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Story-telling and identity through film in Spain

by YPU Admin on March 3, 2017, Comments. Tags: film, Humanities, Identity, PhD, Research, Spain, and UoM

Introduction

Hi! I’m Nikki Tomlinson and I’m in my second year of a PhD in Spanish Studies. My project involves analysing films made in Spain in the past 10 years to see what they can tell us about regional identity. Spain is made up of 17 autonomous regions, a bit like counties in England, but they are often much larger as there are not as many of them. I’m researching two autonomous communities: Andalusia, the largest region in the country, in the south of Spain; and Catalonia, in the north-east.


In Depth

The two regions of Andalusia and Catalonia have very different histories and cultures, but over the course of Spain’s history, they have often been unable to express an idea of what constitutes their own regional identity. Film is an incredibly powerful story-telling tool that can reach a huge number of people, so I use film to investigate what these stories can tell us about how each region perceives itself – and wants to be perceived – today. I do watch a lot of films for my research, but I find my project so interesting because I see it as combining several disciplines – cultural studies, politics, history, and even law and economics..!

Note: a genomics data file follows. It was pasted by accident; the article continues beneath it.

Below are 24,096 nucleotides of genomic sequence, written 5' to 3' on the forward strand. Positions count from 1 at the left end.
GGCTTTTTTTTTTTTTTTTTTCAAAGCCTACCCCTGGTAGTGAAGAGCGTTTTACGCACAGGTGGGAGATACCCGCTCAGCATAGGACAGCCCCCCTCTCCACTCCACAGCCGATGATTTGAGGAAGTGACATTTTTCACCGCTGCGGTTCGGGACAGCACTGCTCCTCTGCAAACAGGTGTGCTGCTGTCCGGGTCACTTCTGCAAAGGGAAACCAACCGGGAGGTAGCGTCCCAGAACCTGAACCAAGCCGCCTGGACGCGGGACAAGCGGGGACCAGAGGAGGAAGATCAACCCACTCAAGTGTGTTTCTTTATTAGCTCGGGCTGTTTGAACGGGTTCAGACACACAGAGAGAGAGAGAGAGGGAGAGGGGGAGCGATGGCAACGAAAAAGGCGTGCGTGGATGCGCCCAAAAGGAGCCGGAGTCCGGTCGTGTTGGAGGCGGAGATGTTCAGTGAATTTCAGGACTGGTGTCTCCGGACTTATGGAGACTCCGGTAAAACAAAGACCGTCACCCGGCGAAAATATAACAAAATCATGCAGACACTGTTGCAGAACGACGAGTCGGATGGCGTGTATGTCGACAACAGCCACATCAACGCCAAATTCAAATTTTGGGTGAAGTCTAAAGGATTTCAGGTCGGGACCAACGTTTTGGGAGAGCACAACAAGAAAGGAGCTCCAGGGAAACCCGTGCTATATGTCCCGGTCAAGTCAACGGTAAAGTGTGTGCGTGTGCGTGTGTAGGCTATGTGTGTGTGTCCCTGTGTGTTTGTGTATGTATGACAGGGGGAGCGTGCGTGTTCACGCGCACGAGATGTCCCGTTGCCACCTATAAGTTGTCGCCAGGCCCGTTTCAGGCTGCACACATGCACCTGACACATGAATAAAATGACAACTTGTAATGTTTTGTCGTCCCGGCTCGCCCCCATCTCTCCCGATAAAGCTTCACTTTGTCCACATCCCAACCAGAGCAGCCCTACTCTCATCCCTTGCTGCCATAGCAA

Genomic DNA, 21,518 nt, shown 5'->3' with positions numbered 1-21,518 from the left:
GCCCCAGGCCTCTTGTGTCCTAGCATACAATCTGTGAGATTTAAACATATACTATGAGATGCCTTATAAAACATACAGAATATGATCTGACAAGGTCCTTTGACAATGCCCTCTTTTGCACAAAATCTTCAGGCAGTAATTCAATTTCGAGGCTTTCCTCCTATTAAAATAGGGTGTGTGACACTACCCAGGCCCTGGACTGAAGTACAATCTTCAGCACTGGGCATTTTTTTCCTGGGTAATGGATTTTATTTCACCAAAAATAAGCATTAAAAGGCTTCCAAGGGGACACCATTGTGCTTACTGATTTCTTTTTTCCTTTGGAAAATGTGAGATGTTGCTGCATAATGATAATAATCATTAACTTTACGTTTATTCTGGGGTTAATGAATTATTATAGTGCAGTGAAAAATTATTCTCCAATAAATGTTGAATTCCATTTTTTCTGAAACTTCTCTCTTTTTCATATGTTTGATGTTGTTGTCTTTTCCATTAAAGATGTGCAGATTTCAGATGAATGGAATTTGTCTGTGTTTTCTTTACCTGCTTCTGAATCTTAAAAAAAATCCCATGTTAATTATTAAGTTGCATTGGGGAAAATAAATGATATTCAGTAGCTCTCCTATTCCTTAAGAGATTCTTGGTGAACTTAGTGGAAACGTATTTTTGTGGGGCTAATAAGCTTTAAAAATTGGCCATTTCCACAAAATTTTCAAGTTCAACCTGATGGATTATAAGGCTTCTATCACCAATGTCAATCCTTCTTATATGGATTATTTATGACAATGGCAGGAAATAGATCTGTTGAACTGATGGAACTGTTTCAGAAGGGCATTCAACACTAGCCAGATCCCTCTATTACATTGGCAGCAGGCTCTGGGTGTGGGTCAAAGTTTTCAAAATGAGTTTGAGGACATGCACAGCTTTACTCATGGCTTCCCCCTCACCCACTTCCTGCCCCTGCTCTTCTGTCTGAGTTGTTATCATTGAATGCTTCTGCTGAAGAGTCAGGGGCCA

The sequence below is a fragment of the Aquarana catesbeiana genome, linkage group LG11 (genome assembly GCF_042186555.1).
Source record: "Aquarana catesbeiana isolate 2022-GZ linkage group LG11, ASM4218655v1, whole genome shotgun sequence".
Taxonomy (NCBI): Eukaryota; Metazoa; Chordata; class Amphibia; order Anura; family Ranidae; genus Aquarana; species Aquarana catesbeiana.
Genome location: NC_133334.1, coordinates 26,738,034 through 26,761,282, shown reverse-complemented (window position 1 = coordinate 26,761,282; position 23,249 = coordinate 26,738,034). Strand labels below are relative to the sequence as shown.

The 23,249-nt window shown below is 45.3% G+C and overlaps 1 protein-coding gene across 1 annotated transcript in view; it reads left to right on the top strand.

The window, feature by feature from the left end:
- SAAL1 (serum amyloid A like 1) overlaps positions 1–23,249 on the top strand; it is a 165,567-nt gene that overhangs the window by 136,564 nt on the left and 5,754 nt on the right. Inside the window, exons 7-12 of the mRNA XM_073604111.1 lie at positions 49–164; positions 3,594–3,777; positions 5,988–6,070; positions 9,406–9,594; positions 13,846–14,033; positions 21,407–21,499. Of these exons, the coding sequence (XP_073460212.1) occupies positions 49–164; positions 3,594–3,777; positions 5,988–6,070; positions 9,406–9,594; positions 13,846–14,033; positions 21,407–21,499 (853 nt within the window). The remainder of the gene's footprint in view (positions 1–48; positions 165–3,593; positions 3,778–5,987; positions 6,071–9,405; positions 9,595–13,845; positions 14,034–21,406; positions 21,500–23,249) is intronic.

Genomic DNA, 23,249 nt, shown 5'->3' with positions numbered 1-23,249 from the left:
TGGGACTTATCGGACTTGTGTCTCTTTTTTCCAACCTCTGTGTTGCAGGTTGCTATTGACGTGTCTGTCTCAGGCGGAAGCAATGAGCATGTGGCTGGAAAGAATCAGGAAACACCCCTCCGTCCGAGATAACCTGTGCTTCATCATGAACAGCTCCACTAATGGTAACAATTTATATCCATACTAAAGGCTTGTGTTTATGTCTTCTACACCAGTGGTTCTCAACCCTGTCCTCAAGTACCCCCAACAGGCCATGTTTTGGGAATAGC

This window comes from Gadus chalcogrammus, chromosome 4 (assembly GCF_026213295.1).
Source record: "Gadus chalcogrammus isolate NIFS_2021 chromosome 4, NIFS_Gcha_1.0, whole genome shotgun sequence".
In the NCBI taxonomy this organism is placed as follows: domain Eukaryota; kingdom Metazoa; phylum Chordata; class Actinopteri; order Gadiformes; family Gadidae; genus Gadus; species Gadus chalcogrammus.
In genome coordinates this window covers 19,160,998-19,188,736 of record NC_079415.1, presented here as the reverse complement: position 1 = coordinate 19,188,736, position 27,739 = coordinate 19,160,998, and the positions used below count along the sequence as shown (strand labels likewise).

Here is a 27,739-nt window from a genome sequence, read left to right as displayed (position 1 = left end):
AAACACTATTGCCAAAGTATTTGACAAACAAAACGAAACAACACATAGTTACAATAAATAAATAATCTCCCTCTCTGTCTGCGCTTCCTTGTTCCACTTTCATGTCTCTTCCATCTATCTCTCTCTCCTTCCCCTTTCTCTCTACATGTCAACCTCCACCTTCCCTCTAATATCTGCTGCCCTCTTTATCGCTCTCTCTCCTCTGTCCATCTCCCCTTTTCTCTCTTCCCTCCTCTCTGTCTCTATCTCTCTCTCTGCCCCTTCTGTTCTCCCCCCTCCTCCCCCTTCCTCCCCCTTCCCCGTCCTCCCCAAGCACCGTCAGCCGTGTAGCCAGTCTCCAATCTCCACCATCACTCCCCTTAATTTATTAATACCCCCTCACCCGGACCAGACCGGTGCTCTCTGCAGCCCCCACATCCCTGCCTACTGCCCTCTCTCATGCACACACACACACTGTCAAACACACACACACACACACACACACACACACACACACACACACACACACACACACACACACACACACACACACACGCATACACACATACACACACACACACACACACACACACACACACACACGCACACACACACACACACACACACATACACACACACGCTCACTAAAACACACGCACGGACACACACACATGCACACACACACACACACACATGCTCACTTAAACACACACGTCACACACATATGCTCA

At a time when debates surrounding national identity and what it involves are in the news on a daily basis, my topic feels exciting and relevant, and the field is certainly fast-paced! I have recently come back from fieldwork in Spain, where I have so far attended four film festivals in Andalusia and Catalonia. Film festivals play an important role in my research, as they can determine how many people see a film, or which countries those films are distributed to – often, if a film wins an award, it means that it can reach an international audience. I was able to see a huge number of recently-released films, as well as to meet filmmakers and discuss their work with them. I find it highly enjoyable seeing the changing shape of the film industry in the regions and the innovations that professionals are devising to continue making the films they want to make. I am able to keep in contact with the people I met at the events in Spain, and it’s very interesting to see people winning awards for their work. There are new developments every day, so it’s certainly a dynamic project to work on!